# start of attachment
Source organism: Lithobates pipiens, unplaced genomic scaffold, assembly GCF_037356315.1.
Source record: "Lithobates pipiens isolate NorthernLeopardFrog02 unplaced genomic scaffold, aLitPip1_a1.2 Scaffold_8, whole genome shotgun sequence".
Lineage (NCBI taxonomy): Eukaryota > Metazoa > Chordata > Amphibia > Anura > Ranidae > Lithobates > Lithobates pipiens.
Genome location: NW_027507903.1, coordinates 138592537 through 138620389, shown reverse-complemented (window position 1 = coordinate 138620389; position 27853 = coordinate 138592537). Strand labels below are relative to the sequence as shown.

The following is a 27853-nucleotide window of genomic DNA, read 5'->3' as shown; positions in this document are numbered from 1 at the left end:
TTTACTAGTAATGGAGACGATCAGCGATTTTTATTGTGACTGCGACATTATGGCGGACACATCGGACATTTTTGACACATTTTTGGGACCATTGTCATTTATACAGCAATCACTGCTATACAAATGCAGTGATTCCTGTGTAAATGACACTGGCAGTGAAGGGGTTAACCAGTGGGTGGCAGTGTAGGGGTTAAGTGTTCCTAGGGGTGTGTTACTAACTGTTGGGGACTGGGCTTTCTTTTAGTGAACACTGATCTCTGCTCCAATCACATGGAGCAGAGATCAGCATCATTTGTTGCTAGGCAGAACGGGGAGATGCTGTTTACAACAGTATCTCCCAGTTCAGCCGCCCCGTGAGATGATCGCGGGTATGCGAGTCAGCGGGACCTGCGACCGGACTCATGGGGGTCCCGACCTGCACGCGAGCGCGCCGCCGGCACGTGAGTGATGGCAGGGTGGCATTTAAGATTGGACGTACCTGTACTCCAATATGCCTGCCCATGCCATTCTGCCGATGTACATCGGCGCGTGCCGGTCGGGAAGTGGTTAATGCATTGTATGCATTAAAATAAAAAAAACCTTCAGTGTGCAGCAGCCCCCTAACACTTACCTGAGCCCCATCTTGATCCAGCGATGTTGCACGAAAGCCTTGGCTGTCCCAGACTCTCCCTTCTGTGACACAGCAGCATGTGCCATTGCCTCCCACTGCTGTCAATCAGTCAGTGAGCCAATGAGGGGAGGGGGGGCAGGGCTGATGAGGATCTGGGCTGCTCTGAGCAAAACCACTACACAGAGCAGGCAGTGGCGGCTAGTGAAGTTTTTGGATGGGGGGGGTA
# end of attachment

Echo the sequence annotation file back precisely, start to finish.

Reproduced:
Source organism: Lithobates pipiens, unplaced genomic scaffold, assembly GCF_037356315.1.
Source record: "Lithobates pipiens isolate NorthernLeopardFrog02 unplaced genomic scaffold, aLitPip1_a1.2 Scaffold_8, whole genome shotgun sequence".
Lineage (NCBI taxonomy): Eukaryota > Metazoa > Chordata > Amphibia > Anura > Ranidae > Lithobates > Lithobates pipiens.
Genome location: NW_027507903.1, coordinates 138592537 through 138620389, shown reverse-complemented (window position 1 = coordinate 138620389; position 27853 = coordinate 138592537). Strand labels below are relative to the sequence as shown.

The following is a 27853-nucleotide window of genomic DNA, read 5'->3' as shown; positions in this document are numbered from 1 at the left end:
TTTACTAGTAATGGAGACGATCAGCGATTTTTATTGTGACTGCGACATTATGGCGGACACATCGGACATTTTTGACACATTTTTGGGACCATTGTCATTTATACAGCAATCACTGCTATACAAATGCAGTGATTCCTGTGTAAATGACACTGGCAGTGAAGGGGTTAACCAGTGGGTGGCAGTGTAGGGGTTAAGTGTTCCTAGGGGTGTGTTACTAACTGTTGGGGACTGGGCTTTCTTTTAGTGAACACTGATCTCTGCTCCAATCACATGGAGCAGAGATCAGCATCATTTGTTGCTAGGCAGAACGGGGAGATGCTGTTTACAACAGTATCTCCCAGTTCAGCCGCCCCGTGAGATGATCGCGGGTATGCGAGTCAGCGGGACCTGCGACCGGACTCATGGGGGTCCCGACCTGCACGCGAGCGCGCCGCCGGCACGTGAGTGATGGCAGGGTGGCATTTAAGATTGGACGTACCTGTACTCCAATATGCCTGCCCATGCCATTCTGCCGATGTACATCGGCGCGTGCCGGTCGGGAAGTGGTTAATGCATTGTATGCATTAAAATAAAAAAAACCTTCAGTGTGCAGCAGCCCCCTAACACTTACCTGAGCCCCATCTTGATCCAGCGATGTTGCACGAAAGCCTTGGCTGTCCCAGACTCTCCCTTCTGTGACACAGCAGCATGTGCCATTGCCTCCCACTGCTGTCAATCAGTCAGTGAGCCAATGAGGGGAGGGGGGGCAGGGCTGATGAGGATCTGGGCTGCTCTGAGCAAAACCACTACACAGAGCAGGCAGTGGCGGCTAGTGAAGTTTTTGGATGGGGGGGGTA